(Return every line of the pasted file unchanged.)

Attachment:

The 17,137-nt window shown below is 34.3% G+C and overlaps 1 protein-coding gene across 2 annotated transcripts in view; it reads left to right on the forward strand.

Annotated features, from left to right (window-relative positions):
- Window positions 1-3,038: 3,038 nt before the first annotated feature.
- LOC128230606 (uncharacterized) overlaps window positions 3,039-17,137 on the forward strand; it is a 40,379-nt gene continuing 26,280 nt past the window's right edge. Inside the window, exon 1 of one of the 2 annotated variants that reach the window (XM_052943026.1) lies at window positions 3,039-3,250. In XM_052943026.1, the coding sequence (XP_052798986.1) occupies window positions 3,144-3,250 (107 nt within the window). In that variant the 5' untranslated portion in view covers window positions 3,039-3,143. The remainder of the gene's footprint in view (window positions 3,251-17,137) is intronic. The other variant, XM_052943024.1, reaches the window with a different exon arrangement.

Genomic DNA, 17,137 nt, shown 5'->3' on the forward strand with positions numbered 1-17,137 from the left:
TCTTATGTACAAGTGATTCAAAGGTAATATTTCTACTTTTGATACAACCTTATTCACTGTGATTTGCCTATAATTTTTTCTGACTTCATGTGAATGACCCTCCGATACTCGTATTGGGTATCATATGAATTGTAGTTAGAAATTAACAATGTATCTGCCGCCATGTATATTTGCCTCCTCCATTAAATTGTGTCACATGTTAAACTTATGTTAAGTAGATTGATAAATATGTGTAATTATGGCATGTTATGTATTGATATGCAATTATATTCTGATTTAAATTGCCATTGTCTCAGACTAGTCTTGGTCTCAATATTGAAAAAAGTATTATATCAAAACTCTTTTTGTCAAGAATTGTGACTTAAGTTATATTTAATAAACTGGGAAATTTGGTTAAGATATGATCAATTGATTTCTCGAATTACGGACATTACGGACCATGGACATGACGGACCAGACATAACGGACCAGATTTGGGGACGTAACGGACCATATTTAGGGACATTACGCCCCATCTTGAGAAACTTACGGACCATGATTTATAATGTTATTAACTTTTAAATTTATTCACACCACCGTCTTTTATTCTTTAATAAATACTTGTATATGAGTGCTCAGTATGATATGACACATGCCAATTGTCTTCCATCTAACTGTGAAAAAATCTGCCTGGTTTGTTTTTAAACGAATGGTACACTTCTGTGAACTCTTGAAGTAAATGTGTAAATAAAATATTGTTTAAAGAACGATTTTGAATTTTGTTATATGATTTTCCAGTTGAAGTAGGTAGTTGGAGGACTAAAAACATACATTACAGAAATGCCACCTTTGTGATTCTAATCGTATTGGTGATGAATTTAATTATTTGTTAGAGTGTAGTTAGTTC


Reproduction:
The 17,137-nt window shown below is 34.3% G+C and overlaps 1 protein-coding gene across 2 annotated transcripts in view; it reads left to right on the forward strand.

Annotated features, from left to right (window-relative positions):
- Window positions 1-3,038: 3,038 nt before the first annotated feature.
- LOC128230606 (uncharacterized) overlaps window positions 3,039-17,137 on the forward strand; it is a 40,379-nt gene continuing 26,280 nt past the window's right edge. Inside the window, exon 1 of one of the 2 annotated variants that reach the window (XM_052943026.1) lies at window positions 3,039-3,250. In XM_052943026.1, the coding sequence (XP_052798986.1) occupies window positions 3,144-3,250 (107 nt within the window). In that variant the 5' untranslated portion in view covers window positions 3,039-3,143. The remainder of the gene's footprint in view (window positions 3,251-17,137) is intronic. The other variant, XM_052943024.1, reaches the window with a different exon arrangement.

Genomic DNA, 17,137 nt, shown 5'->3' on the forward strand with positions numbered 1-17,137 from the left:
TCTTATGTACAAGTGATTCAAAGGTAATATTTCTACTTTTGATACAACCTTATTCACTGTGATTTGCCTATAATTTTTTCTGACTTCATGTGAATGACCCTCCGATACTCGTATTGGGTATCATATGAATTGTAGTTAGAAATTAACAATGTATCTGCCGCCATGTATATTTGCCTCCTCCATTAAATTGTGTCACATGTTAAACTTATGTTAAGTAGATTGATAAATATGTGTAATTATGGCATGTTATGTATTGATATGCAATTATATTCTGATTTAAATTGCCATTGTCTCAGACTAGTCTTGGTCTCAATATTGAAAAAAGTATTATATCAAAACTCTTTTTGTCAAGAATTGTGACTTAAGTTATATTTAATAAACTGGGAAATTTGGTTAAGATATGATCAATTGATTTCTCGAATTACGGACATTACGGACCATGGACATGACGGACCAGACATAACGGACCAGATTTGGGGACGTAACGGACCATATTTAGGGACATTACGCCCCATCTTGAGAAACTTACGGACCATGATTTATAATGTTATTAACTTTTAAATTTATTCACACCACCGTCTTTTATTCTTTAATAAATACTTGTATATGAGTGCTCAGTATGATATGACACATGCCAATTGTCTTCCATCTAACTGTGAAAAAATCTGCCTGGTTTGTTTTTAAACGAATGGTACACTTCTGTGAACTCTTGAAGTAAATGTGTAAATAAAATATTGTTTAAAGAACGATTTTGAATTTTGTTATATGATTTTCCAGTTGAAGTAGGTAGTTGGAGGACTAAAAACATACATTACAGAAATGCCACCTTTGTGATTCTAATCGTATTGGTGATGAATTTAATTATTTGTTAGAGTGTAGTTAGTTC